You could be forgiven for thinking that Caerphilly Castle – with its profusion of towers and crenellations reflected in a duck-filled lake – was a film set rather than an ancient monument. While it is often used as a film set, it is also one of Britain's finest examples of a 13th-century fortress with water defences, and the largest castle in Wales.
Most of the construction was completed between 1268 and 1271 by the powerful English baron Gilbert de Clare (1243–95), lord marcher of Glamorgan, in response to the threat of attack by Prince Llywelyn ap Gruffydd, prince of Gwynedd (and the last Welsh Prince of Wales), who had already united most of the country under his control. Edward I's subsequent campaign against the Welsh princes put an end to Llywelyn's ambitions and Caerphilly's short-lived spell on the front line came to an end. The leaning tower at the southeastern corner is a result of subsidence rather than battle.
In the 13th century Caerphilly was state-of-the-art, being one of the earliest castles to use lakes, bridges and a series of concentric fortifications for defence. To reach the inner court you had to overcome no fewer than three drawbridges, six portcullises and five sets of double gates. In the early 14th century it was remodelled as a grand residence and the magnificent great hall was adapted for entertaining, but from the mid-14th century the castle began to fall into ruin.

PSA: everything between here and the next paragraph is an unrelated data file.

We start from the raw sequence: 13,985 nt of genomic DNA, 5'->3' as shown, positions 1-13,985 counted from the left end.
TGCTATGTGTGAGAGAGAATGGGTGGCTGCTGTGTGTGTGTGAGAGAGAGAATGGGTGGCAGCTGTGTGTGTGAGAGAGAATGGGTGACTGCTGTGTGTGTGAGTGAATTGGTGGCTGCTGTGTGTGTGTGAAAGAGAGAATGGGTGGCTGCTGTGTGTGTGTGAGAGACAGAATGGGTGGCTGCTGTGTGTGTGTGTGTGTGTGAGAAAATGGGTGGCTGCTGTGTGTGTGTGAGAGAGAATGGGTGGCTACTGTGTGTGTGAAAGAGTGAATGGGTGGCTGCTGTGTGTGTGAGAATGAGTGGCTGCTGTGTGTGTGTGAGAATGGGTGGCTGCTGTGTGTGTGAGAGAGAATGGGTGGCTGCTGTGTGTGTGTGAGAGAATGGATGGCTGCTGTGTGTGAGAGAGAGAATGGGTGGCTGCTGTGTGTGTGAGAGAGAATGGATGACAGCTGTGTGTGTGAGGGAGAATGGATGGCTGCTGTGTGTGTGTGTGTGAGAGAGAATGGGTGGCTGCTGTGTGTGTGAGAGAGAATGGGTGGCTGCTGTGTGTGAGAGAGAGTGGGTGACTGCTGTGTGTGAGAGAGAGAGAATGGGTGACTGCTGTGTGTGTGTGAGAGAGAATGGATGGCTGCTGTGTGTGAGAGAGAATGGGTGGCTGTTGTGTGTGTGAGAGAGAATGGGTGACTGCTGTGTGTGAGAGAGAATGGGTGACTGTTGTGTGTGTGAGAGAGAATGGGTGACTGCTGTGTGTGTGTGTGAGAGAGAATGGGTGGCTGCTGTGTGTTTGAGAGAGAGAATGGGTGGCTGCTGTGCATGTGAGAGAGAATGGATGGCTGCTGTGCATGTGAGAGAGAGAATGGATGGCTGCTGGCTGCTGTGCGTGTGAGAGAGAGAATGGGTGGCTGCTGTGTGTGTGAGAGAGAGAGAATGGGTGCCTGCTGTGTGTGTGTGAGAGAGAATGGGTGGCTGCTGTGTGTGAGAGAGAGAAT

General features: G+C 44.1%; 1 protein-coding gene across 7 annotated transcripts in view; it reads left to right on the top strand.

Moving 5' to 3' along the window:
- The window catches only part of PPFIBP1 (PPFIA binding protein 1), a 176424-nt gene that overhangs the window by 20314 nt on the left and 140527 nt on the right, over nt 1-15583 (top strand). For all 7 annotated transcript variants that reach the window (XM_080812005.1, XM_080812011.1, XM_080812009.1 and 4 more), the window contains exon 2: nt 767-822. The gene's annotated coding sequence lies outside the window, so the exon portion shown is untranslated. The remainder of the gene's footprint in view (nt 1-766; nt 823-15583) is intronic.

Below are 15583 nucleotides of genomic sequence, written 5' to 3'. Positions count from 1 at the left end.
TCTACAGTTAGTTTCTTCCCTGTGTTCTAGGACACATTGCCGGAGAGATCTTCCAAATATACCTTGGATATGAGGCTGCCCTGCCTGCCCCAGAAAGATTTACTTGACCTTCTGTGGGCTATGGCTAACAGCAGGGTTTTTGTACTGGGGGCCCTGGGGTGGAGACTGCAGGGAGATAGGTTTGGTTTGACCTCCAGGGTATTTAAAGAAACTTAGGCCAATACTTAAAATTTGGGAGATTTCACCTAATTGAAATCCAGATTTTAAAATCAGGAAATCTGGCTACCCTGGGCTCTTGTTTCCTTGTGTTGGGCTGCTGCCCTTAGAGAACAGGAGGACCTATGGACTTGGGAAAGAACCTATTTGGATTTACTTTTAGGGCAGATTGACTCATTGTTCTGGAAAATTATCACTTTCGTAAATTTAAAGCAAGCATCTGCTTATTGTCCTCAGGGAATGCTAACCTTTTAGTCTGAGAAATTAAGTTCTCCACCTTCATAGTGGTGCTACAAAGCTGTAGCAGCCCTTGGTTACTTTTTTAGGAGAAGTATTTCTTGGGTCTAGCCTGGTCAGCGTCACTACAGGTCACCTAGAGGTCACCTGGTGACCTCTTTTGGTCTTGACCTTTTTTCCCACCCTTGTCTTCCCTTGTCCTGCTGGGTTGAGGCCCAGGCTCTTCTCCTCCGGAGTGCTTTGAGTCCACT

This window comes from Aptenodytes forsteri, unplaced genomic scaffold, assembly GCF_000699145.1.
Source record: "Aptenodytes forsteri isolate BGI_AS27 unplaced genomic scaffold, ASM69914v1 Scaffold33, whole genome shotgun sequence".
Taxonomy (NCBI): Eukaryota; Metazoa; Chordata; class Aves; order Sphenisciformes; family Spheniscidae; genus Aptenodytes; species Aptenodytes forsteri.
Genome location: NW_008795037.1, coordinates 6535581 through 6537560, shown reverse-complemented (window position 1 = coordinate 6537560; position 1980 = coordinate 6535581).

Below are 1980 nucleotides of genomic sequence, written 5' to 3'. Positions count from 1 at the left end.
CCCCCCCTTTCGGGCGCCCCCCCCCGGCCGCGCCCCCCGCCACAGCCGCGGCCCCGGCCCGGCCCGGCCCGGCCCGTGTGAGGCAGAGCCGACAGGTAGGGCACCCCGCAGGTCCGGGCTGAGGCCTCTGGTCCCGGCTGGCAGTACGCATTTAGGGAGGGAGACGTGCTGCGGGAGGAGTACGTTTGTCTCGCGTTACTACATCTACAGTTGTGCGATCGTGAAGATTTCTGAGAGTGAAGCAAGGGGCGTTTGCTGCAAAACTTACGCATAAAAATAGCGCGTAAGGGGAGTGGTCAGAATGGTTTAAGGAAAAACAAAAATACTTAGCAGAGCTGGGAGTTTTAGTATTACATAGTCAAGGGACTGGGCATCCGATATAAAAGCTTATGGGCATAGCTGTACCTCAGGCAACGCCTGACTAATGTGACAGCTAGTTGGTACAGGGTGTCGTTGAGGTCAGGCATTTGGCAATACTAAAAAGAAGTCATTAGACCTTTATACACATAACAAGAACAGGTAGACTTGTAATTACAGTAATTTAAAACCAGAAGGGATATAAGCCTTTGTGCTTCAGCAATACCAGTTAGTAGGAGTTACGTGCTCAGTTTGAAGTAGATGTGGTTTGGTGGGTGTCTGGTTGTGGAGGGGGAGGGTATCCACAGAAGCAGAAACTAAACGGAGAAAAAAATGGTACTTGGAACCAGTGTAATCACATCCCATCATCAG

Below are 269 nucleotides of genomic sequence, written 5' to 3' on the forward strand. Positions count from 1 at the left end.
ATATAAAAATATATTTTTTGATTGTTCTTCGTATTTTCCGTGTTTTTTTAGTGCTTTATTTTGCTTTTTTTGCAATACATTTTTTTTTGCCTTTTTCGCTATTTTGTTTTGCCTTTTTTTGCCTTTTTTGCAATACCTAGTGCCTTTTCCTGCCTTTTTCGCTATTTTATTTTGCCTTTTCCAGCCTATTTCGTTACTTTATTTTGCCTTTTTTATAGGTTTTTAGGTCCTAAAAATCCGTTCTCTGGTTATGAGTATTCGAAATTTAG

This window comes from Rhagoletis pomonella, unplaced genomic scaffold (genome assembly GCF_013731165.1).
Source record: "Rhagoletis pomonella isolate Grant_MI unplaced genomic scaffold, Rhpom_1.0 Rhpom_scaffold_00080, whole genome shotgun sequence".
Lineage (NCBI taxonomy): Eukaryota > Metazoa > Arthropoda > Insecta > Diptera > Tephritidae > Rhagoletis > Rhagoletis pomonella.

Much of what you see today is the result of restoration by the castle-loving Bute family. The third marquess of Bute purchased and demolished houses built up against the walls, and in 1870 the great hall was given a magnificent wooden ceiling. The fourth marquess instituted a major restoration from 1928 to 1939, giving jobs to many Great Depression–affected locals in the process. Work continued after 1950, when the fifth marquess gifted the castle to the state. In 1958 the dams were reflooded, creating the castle's current fairy-tale appearance.
You can enter through the outside gate and into the first tower before reaching the ticket office. Upstairs are detailed displays about the castle's history. A cartoonish film projected onto the walls of one of the inner towers tells a truncated version of the same story.
On the south dam platform you can see reconstructions of medieval siege weapons; they are working models that lob stone projectiles into the lake during battle re-enactments. Fans of toilet humour should seek out the communal latrine in a small tower nearby.